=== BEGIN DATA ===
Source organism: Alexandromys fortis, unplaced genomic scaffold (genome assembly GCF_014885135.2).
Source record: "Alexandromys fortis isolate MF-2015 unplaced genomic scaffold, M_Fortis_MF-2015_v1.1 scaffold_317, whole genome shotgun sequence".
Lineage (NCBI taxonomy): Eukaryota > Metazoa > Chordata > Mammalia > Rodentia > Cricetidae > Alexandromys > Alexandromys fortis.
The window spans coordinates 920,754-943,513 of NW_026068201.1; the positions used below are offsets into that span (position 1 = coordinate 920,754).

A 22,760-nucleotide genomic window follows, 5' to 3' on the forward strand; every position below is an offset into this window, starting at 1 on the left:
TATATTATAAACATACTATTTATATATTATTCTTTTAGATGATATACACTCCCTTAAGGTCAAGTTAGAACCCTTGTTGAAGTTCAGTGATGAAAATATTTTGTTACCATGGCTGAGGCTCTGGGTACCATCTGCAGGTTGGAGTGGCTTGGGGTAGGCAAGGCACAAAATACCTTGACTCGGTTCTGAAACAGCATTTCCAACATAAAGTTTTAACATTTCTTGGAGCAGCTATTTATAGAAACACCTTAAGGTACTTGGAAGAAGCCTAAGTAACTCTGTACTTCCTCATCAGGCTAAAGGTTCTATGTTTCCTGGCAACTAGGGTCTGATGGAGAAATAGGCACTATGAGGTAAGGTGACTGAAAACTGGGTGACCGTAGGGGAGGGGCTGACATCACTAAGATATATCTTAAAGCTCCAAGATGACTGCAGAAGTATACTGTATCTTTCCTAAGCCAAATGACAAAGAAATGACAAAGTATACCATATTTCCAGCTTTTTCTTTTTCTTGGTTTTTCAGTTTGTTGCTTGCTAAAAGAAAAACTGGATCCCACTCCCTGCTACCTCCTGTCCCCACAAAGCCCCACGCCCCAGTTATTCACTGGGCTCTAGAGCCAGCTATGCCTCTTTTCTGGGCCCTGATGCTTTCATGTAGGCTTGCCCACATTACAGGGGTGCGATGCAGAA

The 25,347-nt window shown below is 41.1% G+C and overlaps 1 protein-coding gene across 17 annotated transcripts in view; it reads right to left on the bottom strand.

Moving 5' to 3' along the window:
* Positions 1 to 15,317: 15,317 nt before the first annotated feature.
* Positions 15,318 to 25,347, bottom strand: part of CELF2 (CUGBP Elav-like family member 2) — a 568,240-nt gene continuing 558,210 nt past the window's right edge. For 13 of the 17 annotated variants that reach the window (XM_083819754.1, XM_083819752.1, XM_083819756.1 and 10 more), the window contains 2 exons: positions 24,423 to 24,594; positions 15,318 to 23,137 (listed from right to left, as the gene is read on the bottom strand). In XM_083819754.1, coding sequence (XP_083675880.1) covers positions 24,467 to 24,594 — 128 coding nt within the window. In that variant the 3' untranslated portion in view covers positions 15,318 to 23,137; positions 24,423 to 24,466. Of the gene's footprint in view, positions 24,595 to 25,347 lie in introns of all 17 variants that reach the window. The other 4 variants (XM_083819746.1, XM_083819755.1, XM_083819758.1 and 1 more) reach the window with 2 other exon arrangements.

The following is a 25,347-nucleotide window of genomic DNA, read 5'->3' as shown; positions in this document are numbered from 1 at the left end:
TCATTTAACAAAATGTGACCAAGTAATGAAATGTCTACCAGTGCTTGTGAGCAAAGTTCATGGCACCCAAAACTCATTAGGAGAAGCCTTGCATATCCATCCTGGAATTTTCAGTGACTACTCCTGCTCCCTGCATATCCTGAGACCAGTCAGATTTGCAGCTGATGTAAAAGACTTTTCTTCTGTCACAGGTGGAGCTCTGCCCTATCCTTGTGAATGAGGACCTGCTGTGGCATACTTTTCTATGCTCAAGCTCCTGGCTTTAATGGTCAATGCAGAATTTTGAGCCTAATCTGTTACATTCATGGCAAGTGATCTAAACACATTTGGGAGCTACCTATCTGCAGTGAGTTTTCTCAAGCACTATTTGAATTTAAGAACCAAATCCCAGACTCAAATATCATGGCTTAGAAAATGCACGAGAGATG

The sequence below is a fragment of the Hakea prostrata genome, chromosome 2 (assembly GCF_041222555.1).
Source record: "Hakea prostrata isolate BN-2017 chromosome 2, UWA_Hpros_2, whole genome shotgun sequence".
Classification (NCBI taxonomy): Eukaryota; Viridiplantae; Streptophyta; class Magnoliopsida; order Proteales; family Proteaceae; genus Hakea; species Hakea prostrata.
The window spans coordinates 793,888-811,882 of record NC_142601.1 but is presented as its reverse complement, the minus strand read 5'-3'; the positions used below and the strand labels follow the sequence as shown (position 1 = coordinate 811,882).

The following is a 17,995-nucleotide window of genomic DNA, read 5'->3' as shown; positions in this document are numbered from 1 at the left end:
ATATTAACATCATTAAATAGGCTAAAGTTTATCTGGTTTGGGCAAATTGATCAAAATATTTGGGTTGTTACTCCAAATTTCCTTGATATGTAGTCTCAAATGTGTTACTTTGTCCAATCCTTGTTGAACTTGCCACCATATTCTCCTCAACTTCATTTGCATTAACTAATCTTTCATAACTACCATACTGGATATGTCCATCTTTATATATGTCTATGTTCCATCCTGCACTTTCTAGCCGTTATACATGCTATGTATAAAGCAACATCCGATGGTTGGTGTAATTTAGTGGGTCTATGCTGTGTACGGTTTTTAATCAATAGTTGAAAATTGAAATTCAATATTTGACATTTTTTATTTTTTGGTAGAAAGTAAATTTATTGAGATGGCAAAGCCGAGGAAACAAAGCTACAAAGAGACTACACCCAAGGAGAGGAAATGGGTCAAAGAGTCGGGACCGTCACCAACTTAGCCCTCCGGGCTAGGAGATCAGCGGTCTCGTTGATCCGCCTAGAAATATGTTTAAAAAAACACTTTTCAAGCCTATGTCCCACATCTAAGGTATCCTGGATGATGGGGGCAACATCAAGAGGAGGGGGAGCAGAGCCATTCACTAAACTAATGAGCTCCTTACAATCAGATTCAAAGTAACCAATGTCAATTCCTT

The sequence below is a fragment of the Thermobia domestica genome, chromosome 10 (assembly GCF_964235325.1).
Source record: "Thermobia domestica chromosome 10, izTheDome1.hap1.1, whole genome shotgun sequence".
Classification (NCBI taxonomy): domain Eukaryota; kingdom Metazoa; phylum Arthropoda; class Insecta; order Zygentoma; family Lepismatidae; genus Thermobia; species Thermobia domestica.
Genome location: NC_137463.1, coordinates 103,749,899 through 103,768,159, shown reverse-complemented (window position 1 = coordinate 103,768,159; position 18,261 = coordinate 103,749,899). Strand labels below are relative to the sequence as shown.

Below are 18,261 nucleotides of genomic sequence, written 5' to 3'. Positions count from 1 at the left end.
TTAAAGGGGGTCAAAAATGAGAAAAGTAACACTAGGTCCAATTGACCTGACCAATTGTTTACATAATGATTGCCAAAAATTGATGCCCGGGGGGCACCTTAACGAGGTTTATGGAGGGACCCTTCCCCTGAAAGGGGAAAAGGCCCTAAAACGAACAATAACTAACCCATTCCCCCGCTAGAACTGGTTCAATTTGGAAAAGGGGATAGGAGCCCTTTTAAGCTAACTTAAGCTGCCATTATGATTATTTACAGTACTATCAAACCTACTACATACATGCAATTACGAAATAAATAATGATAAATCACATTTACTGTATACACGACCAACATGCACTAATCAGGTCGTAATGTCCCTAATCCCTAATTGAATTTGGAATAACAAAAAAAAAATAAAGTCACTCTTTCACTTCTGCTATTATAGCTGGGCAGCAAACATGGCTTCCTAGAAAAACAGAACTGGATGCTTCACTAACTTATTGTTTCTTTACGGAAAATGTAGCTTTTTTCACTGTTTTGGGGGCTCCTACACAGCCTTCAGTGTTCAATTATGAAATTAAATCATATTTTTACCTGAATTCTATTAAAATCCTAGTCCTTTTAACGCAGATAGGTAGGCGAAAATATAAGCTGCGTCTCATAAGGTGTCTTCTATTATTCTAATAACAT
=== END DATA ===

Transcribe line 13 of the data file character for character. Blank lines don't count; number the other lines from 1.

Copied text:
The sequence below is a fragment of the Hakea prostrata genome, chromosome 2 (assembly GCF_041222555.1).